Elsewhere in the building, in spacious rooms that are flooded with natural light, I see watchmakers hunched over their workbenches, assembling components and transforming them into precious and highly coveted works of mechanical art.

Movement base plates waiting to get machined. Photo by Patek Philippe

Built to last

Patek Philippe says PP6 looks like “a huge ocean liner with clearly defined forms”. On the inside, the building, certainly runs with the organisation and efficiency of a super boat.

The first three floors comprise departments that are responsible for the machining and finishing of movement parts, the assembly of exterior parts and gem-setting, and the restoration team. Up one level, one finds Patek Philippe’s research and development as well as haute horlogerie departments. And yet another floor up, artisans apply rare handcrafting skills such engraving, enamelling and wood micro-marquetry on highly exclusive creations.

Assembling the bracelet of the Nautilus watch. Photo by Patek Philippe

It is true that the production process in an establishment such as Patek Philippe is well-defined— almost formulaic, even. Make watch parts. Finish and decorate said parts. Assemble them. Encase and test the watches. Deliver watches to customers. However, like the appreciation of horology itself, it is the details that set the company’s methods apart.

Patek Philippe’s watch production process is rigorous. Yet, it also strives to be inspired and creative. In the rooms where the watch parts are machined, there is clockwork relentlessness: cutting, cleaning, polishing and checking of thousands of components. And doing it over and over again. At a station where bracelets are made, I am told that the distinctive links of a Nautilus bracelet require 55 steps to construct, craft and put together. Towards the end of the tour, an enamellist demonstrates her artisanship and dexterity with the cloisonne enamelling technique, using thin gold wires to form intricate patterns and applying coloured enamel to the crevices—a skill that took her years to master.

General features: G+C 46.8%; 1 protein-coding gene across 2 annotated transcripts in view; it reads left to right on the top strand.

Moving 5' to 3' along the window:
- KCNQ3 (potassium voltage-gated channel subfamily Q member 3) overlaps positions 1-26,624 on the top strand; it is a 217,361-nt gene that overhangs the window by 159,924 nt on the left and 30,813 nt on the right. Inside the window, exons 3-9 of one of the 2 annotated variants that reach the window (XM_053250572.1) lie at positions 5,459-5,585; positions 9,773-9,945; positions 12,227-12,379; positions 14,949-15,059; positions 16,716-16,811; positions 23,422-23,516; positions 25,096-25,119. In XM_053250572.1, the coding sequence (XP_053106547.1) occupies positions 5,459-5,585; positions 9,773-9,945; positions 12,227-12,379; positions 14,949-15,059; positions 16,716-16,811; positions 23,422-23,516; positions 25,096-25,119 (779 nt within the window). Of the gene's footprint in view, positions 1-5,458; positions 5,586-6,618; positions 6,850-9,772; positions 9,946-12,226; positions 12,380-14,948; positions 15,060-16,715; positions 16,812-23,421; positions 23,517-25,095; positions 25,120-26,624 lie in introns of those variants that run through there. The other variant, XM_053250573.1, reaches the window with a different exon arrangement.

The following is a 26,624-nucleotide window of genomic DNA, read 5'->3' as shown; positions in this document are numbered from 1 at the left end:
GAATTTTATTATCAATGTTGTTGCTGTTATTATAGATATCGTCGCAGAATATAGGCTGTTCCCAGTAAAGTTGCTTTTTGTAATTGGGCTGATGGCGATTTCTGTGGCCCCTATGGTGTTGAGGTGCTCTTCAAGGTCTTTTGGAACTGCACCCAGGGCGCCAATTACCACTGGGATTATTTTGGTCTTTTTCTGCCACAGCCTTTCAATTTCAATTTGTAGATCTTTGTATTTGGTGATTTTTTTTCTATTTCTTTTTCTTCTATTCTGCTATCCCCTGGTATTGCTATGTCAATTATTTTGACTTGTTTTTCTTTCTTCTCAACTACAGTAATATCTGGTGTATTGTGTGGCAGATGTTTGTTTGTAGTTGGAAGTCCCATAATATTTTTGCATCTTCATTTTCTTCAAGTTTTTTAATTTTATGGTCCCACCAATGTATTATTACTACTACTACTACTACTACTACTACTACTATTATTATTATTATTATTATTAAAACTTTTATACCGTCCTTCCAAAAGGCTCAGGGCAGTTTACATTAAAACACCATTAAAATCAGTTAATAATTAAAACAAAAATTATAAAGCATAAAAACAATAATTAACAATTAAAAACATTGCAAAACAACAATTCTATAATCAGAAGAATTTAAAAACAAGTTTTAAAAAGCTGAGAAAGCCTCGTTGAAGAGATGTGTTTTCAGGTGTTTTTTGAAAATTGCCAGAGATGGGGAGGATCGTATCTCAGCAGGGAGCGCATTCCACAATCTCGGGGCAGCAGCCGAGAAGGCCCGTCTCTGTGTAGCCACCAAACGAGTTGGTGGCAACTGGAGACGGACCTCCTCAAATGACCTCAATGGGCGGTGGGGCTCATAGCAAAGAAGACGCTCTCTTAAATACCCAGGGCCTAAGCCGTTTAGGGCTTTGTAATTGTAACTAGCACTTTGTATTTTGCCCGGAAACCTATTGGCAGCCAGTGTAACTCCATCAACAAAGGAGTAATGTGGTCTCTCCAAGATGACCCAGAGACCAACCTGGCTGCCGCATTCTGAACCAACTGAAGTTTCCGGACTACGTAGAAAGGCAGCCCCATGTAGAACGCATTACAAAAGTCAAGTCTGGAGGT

An enamellist demonstrates her artisanship. Photo by Patek Philippe

Indeed, a visit to PP6 not only offers an insight to the enormity of tasks that motivated Stern to plan for a facility that brings together all the company’s operations since 2009, it is also a glimpse into the scrupulous labour that goes into making every Patek Philippe watch.

When the facility opened three years ago, Patek Philippe was making about 62,000 watches a year. The figure hasn’t changed much. Stern himself has taken care to express—many times in various interviews—that customers should not be expecting more watches to be rolled out. Not even with the opening of PP6. Instead, Patek Philippe’s objective was to ensure that the standard of its watches and resources are upheld “to cope with the expanding challenges of the present and the future”. Longevity and quality, not quantity, lie at the heart of PP6’s mission.

Patek Philippe